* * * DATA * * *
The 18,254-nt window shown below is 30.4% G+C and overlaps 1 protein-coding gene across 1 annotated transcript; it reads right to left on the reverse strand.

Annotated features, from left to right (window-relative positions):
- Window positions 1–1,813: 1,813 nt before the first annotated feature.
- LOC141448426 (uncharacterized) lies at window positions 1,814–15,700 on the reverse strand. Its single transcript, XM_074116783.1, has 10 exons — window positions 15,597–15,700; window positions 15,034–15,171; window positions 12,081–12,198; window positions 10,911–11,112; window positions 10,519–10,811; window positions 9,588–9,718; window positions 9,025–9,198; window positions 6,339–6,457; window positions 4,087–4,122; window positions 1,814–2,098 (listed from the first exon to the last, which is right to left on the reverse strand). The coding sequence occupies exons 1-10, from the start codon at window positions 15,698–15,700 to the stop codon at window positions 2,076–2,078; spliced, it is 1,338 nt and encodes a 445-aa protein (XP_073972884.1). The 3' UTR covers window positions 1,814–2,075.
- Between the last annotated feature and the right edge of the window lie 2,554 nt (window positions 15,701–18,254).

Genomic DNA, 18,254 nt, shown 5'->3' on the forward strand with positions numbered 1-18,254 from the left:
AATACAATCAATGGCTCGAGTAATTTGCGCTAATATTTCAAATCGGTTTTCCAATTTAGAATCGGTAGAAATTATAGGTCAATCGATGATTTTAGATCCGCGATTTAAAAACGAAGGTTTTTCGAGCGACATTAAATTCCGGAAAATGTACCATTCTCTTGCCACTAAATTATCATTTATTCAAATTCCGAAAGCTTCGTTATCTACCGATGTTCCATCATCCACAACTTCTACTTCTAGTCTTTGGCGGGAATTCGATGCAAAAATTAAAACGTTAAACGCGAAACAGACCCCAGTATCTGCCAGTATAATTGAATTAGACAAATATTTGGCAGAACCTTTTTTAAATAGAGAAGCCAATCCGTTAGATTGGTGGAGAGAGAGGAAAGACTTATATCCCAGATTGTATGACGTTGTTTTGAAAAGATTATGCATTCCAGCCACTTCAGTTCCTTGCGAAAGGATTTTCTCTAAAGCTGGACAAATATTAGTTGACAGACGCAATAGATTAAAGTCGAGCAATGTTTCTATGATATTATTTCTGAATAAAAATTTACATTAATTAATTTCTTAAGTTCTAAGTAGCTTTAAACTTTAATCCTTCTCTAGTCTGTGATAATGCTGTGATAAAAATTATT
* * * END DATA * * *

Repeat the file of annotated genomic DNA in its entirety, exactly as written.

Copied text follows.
The 18,254-nt window shown below is 30.4% G+C and overlaps 1 protein-coding gene across 1 annotated transcript; it reads right to left on the reverse strand.

Annotated features, from left to right (window-relative positions):
- Window positions 1–1,813: 1,813 nt before the first annotated feature.
- LOC141448426 (uncharacterized) lies at window positions 1,814–15,700 on the reverse strand. Its single transcript, XM_074116783.1, has 10 exons — window positions 15,597–15,700; window positions 15,034–15,171; window positions 12,081–12,198; window positions 10,911–11,112; window positions 10,519–10,811; window positions 9,588–9,718; window positions 9,025–9,198; window positions 6,339–6,457; window positions 4,087–4,122; window positions 1,814–2,098 (listed from the first exon to the last, which is right to left on the reverse strand). The coding sequence occupies exons 1-10, from the start codon at window positions 15,698–15,700 to the stop codon at window positions 2,076–2,078; spliced, it is 1,338 nt and encodes a 445-aa protein (XP_073972884.1). The 3' UTR covers window positions 1,814–2,075.
- Between the last annotated feature and the right edge of the window lie 2,554 nt (window positions 15,701–18,254).

Genomic DNA, 18,254 nt, shown 5'->3' on the forward strand with positions numbered 1-18,254 from the left:
AATACAATCAATGGCTCGAGTAATTTGCGCTAATATTTCAAATCGGTTTTCCAATTTAGAATCGGTAGAAATTATAGGTCAATCGATGATTTTAGATCCGCGATTTAAAAACGAAGGTTTTTCGAGCGACATTAAATTCCGGAAAATGTACCATTCTCTTGCCACTAAATTATCATTTATTCAAATTCCGAAAGCTTCGTTATCTACCGATGTTCCATCATCCACAACTTCTACTTCTAGTCTTTGGCGGGAATTCGATGCAAAAATTAAAACGTTAAACGCGAAACAGACCCCAGTATCTGCCAGTATAATTGAATTAGACAAATATTTGGCAGAACCTTTTTTAAATAGAGAAGCCAATCCGTTAGATTGGTGGAGAGAGAGGAAAGACTTATATCCCAGATTGTATGACGTTGTTTTGAAAAGATTATGCATTCCAGCCACTTCAGTTCCTTGCGAAAGGATTTTCTCTAAAGCTGGACAAATATTAGTTGACAGACGCAATAGATTAAAGTCGAGCAATGTTTCTATGATATTATTTCTGAATAAAAATTTACATTAATTAATTTCTTAAGTTCTAAGTAGCTTTAAACTTTAATCCTTCTCTAGTCTGTGATAATGCTGTGATAAAAATTATT